Over the last few years there has been a growing concern about mixing fentanyl with street heroin. Users of heroin are usually unaware that fentanyl is present within their bag of dope, an ignorance that has led to a significant number of overdose deaths. So why is fentanyl being mixed with heroin, a drug that can be potent enough for overdose on its own? Heroin is usually stomped on (mixed with benign adulterants) to increase profits—the more you have the more you make. Fentanyl is commonly mixed with weak heroin to up the drug’s strength.
What’s more, with each year that passes it becomes more and more difficult to purchase prescription opioids, such as oxycodone, on the street. The ingredients used to make fentanyl are inexpensive and be acquired with relative ease by Mexican drug cartels. Fentanyl analogs are manufactured in clandestine labs in Mexico and then pressed into pills that replicate an OxyContin tablet. Once again, China presents as the source of the chemicals needed to produce fentanyl. China does not regulate the sale of such chemicals which find their way to the Americas, The Wall Street Journal reports. Twenty-five grams of fentanyl costs about $810 to make, which amounts to $800,000 in pills on the street.
At Synergy Group Services, we specialize in treating addiction, we can help you or a loved one break the cycle of addiction and give you the tools necessary for sustaining long term abstinence from all mind altering substances.
Not too long ago, many of the states in the South had severe problems with the over prescribing of powerful narcotic medications. At the turn of the new millennia, pain management clinics known as “pill mills” popped up like weeds in Florida; people would actually travel from surrounding states to take advantage of the rampant over prescribing of opioid painkillers. As lawmakers came to terms with the fact that we were in the midst of an epidemic, efforts began to curb the problem by closing down pill mills and using prescription drug databases to track over prescribing and doctor shopping.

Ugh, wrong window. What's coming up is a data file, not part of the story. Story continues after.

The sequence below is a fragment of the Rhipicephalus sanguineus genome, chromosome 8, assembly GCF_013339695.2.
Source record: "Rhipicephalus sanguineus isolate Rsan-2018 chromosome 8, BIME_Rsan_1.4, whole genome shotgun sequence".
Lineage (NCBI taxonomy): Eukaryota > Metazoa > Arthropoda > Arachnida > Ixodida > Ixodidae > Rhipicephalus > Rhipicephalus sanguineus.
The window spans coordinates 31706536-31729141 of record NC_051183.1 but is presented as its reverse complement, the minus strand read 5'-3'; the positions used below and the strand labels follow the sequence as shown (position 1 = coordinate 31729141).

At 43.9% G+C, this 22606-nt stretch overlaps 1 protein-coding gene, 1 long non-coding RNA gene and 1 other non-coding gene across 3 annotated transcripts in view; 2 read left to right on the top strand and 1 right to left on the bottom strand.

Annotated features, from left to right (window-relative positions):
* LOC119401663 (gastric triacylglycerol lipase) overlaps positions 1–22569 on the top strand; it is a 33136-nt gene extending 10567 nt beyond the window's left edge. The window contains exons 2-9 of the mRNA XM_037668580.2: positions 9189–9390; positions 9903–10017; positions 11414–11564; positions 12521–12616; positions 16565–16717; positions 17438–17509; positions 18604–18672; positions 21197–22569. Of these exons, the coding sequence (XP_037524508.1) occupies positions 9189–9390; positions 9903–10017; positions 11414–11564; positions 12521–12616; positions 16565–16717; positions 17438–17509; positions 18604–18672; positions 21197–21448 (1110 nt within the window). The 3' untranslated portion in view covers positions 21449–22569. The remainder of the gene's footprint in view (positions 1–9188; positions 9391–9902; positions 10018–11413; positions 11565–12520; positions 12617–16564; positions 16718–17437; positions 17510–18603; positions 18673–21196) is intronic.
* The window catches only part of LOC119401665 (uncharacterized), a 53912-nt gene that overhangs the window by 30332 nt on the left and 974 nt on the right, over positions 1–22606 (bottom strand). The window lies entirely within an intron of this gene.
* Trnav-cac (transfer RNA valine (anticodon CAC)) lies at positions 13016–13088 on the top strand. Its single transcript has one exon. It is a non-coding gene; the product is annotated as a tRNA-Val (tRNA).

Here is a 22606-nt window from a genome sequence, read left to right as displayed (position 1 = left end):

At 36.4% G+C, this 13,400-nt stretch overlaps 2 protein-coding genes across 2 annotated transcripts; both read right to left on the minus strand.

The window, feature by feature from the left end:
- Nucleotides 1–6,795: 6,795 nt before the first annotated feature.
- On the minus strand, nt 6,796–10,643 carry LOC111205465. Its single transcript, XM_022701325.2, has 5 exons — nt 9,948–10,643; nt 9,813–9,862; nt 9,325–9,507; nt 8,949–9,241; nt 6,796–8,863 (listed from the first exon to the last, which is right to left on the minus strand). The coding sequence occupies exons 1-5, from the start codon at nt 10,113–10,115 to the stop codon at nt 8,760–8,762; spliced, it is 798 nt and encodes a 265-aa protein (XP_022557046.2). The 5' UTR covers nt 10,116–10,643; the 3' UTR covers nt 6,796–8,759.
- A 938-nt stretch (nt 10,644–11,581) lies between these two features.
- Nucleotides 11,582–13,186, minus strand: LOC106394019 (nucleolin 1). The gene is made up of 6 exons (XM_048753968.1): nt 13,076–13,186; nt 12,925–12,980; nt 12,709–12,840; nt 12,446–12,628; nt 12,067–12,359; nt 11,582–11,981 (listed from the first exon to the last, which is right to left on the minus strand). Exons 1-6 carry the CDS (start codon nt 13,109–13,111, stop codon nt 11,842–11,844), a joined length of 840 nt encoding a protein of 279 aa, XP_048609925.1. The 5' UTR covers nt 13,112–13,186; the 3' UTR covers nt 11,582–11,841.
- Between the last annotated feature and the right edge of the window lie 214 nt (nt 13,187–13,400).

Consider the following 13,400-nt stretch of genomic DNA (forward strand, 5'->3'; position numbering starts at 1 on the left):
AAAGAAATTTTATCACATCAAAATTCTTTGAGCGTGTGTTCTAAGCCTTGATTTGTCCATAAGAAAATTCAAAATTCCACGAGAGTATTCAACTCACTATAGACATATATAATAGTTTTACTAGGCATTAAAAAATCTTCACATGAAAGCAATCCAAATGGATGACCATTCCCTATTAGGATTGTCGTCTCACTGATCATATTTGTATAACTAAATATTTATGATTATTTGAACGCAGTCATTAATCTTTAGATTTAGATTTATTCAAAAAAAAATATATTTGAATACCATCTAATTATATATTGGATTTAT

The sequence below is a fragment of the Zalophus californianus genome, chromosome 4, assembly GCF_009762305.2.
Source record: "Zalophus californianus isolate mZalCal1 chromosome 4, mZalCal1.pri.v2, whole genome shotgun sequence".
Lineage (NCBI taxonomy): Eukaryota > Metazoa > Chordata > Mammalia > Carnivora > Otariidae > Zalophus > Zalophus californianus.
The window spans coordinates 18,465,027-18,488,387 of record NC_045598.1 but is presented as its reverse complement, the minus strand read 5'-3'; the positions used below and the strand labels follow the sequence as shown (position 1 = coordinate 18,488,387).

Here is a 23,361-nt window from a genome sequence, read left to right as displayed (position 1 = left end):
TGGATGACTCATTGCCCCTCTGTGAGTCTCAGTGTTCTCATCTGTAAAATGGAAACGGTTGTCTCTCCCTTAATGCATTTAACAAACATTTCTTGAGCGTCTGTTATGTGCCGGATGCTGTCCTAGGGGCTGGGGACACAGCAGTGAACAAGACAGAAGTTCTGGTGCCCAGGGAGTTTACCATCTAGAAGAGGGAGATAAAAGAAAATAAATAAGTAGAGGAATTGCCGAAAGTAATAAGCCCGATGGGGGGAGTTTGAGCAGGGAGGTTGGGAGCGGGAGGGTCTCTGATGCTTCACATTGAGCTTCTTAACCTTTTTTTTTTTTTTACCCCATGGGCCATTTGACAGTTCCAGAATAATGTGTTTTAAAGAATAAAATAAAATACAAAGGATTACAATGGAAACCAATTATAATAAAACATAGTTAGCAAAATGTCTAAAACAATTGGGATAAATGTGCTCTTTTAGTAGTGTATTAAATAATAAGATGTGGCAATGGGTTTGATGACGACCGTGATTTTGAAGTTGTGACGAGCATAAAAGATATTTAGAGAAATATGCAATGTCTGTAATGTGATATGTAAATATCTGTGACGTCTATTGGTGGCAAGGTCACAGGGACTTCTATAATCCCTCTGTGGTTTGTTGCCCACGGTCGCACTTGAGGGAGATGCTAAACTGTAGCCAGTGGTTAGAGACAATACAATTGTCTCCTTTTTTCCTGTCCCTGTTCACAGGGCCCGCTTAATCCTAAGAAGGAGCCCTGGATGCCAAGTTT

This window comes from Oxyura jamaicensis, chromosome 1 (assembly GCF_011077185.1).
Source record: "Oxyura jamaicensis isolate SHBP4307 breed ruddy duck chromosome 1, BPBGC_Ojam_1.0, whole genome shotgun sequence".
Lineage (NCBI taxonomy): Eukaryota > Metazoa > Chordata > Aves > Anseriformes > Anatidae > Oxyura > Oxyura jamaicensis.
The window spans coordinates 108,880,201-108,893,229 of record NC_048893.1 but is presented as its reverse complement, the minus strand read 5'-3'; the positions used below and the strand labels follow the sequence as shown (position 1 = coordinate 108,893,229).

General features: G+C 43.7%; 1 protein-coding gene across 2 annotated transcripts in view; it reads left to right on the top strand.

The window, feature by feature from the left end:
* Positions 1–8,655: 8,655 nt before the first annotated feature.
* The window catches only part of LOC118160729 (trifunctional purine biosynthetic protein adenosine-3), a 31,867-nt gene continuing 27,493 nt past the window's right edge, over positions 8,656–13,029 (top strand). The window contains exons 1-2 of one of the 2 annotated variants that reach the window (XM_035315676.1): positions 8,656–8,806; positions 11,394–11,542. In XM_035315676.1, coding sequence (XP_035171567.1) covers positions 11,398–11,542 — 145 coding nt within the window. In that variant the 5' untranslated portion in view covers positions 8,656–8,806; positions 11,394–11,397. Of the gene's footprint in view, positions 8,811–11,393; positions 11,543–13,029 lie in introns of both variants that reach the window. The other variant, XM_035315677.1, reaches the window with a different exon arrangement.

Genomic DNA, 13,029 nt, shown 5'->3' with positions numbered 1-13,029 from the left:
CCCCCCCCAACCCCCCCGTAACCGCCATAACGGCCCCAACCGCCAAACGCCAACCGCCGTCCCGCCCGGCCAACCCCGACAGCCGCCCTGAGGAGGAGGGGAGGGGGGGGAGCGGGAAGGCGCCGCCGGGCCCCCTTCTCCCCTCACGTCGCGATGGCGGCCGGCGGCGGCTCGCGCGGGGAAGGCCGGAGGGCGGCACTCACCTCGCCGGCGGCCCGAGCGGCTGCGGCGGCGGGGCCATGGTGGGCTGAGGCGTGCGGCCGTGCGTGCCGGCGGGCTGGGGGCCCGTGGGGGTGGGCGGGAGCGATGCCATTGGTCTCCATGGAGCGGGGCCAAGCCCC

While such efforts did a lot of good, it appears that some physicians did not get the memo and continued prescribing narcotics at heinous rates. Last month, a psychiatrist in Georgia was arrested and has been accused of running a pill mill, WSB-TV reports. Both local law enforcement and Drug Enforcement Administration (DEA) agents raided the office and home of Dr. Narendra Nagareddy and seized his assets as well.
“He’s a psychiatrist in Jonesboro who has been overprescribing opiates and benzodiazepine and the last several years has had a multitude of overdoses and overdose deaths,” said Clayton County Police Chief Mike Register.
Legal documents indicate that 36 of Nagareddy’s patients lost their lives while taking drugs prescribed by the psychiatrist, according to the article. A review of autopsy reports linked 12 of the deaths to prescription drug overdoses.
“He’s charged with prescribing pain medication which is outside his profession as a psychiatrist and not for a legitimate purpose for the patient,” said Clayton County District Attorney Tracy Graham Lawson.
While it is hard to believe that doctors are still getting away with profiting from patient addiction, it is a good sign that law enforcement is holding them accountable for their actions. Physicians should be working to end the prescription drug epidemic, not exacerbating the problem by continuing to overprescribe.